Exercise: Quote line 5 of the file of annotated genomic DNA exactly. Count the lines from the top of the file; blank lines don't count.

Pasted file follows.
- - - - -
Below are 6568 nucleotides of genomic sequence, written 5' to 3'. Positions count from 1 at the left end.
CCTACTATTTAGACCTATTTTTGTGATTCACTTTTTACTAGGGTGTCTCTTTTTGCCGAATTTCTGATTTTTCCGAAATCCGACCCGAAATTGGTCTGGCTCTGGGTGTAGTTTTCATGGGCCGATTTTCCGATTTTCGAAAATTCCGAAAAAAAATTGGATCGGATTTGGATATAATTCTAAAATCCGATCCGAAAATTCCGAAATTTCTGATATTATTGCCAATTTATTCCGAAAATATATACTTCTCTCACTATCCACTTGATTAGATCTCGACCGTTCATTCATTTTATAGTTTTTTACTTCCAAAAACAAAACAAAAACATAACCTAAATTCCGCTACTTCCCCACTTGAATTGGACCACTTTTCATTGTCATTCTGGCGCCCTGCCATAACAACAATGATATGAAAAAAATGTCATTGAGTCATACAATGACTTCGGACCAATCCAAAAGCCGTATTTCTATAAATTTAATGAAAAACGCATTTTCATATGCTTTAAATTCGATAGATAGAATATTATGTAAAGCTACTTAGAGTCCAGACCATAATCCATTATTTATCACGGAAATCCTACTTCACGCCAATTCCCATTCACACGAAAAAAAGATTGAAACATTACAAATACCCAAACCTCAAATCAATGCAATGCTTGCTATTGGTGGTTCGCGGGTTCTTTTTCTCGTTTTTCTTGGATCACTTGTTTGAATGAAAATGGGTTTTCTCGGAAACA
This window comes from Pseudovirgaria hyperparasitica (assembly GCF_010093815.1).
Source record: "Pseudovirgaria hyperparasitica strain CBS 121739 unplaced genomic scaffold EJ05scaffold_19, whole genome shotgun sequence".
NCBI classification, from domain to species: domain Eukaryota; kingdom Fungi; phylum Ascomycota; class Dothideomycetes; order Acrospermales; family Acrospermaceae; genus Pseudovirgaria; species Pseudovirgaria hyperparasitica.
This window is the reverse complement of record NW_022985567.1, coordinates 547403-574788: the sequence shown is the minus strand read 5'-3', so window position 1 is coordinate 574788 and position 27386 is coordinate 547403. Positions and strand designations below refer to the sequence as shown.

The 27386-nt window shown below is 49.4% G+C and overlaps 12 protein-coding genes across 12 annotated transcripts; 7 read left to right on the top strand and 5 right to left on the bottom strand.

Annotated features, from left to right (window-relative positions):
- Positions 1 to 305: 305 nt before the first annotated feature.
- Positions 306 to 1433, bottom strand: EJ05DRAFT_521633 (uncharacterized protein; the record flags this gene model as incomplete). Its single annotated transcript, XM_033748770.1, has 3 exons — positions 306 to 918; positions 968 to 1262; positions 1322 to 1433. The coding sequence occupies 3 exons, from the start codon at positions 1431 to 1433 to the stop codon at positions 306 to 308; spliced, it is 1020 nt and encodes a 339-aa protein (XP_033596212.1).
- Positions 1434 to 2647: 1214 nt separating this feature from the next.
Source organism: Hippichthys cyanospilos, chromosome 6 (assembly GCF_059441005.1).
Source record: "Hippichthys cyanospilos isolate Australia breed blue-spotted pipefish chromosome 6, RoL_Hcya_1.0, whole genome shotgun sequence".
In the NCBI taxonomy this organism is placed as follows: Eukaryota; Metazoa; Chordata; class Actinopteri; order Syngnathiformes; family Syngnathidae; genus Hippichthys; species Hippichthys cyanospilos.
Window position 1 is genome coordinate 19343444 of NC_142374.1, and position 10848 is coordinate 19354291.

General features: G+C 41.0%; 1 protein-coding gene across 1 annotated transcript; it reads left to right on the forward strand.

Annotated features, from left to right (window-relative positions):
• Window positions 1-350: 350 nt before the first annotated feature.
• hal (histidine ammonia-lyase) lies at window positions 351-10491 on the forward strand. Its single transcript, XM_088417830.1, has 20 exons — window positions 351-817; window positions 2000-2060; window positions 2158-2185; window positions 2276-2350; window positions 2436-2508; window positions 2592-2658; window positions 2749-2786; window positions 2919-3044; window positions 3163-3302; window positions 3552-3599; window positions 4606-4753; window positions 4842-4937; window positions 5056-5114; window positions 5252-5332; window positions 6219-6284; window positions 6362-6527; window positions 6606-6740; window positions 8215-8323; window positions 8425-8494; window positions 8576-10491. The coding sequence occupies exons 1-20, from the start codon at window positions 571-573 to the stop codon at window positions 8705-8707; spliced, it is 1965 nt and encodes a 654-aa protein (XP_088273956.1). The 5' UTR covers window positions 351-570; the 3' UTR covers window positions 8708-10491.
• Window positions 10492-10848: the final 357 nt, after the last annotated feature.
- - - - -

NCBI classification, from domain to species: domain Eukaryota; kingdom Fungi; phylum Ascomycota; class Dothideomycetes; order Acrospermales; family Acrospermaceae; genus Pseudovirgaria; species Pseudovirgaria hyperparasitica.